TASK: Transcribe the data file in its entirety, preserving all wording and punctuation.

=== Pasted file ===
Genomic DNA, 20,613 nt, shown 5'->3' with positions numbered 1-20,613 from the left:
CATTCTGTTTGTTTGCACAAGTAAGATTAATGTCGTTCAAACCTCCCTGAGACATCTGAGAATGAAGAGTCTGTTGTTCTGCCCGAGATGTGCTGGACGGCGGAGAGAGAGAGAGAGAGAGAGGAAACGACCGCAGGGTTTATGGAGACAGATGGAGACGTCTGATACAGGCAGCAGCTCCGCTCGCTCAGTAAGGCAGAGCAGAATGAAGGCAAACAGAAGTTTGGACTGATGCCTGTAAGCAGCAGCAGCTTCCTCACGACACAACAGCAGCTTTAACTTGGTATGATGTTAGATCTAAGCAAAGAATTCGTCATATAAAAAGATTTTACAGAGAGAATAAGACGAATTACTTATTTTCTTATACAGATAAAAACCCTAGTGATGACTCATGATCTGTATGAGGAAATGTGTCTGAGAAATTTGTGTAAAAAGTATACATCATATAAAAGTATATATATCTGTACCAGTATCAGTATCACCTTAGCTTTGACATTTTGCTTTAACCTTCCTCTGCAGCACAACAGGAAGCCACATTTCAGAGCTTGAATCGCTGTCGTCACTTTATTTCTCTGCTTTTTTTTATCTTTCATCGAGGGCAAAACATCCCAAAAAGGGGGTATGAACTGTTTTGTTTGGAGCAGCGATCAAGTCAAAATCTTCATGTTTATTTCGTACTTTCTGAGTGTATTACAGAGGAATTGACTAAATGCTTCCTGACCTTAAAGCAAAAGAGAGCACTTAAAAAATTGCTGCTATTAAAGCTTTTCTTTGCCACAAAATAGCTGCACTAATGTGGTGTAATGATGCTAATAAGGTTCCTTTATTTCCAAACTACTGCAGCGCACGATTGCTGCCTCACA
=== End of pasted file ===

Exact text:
Genomic DNA, 20,613 nt, shown 5'->3' with positions numbered 1-20,613 from the left:
CATTCTGTTTGTTTGCACAAGTAAGATTAATGTCGTTCAAACCTCCCTGAGACATCTGAGAATGAAGAGTCTGTTGTTCTGCCCGAGATGTGCTGGACGGCGGAGAGAGAGAGAGAGAGAGAGGAAACGACCGCAGGGTTTATGGAGACAGATGGAGACGTCTGATACAGGCAGCAGCTCCGCTCGCTCAGTAAGGCAGAGCAGAATGAAGGCAAACAGAAGTTTGGACTGATGCCTGTAAGCAGCAGCAGCTTCCTCACGACACAACAGCAGCTTTAACTTGGTATGATGTTAGATCTAAGCAAAGAATTCGTCATATAAAAAGATTTTACAGAGAGAATAAGACGAATTACTTATTTTCTTATACAGATAAAAACCCTAGTGATGACTCATGATCTGTATGAGGAAATGTGTCTGAGAAATTTGTGTAAAAAGTATACATCATATAAAAGTATATATATCTGTACCAGTATCAGTATCACCTTAGCTTTGACATTTTGCTTTAACCTTCCTCTGCAGCACAACAGGAAGCCACATTTCAGAGCTTGAATCGCTGTCGTCACTTTATTTCTCTGCTTTTTTTTATCTTTCATCGAGGGCAAAACATCCCAAAAAGGGGGTATGAACTGTTTTGTTTGGAGCAGCGATCAAGTCAAAATCTTCATGTTTATTTCGTACTTTCTGAGTGTATTACAGAGGAATTGACTAAATGCTTCCTGACCTTAAAGCAAAAGAGAGCACTTAAAAAATTGCTGCTATTAAAGCTTTTCTTTGCCACAAAATAGCTGCACTAATGTGGTGTAATGATGCTAATAAGGTTCCTTTATTTCCAAACTACTGCAGCGCACGATTGCTGCCTCACA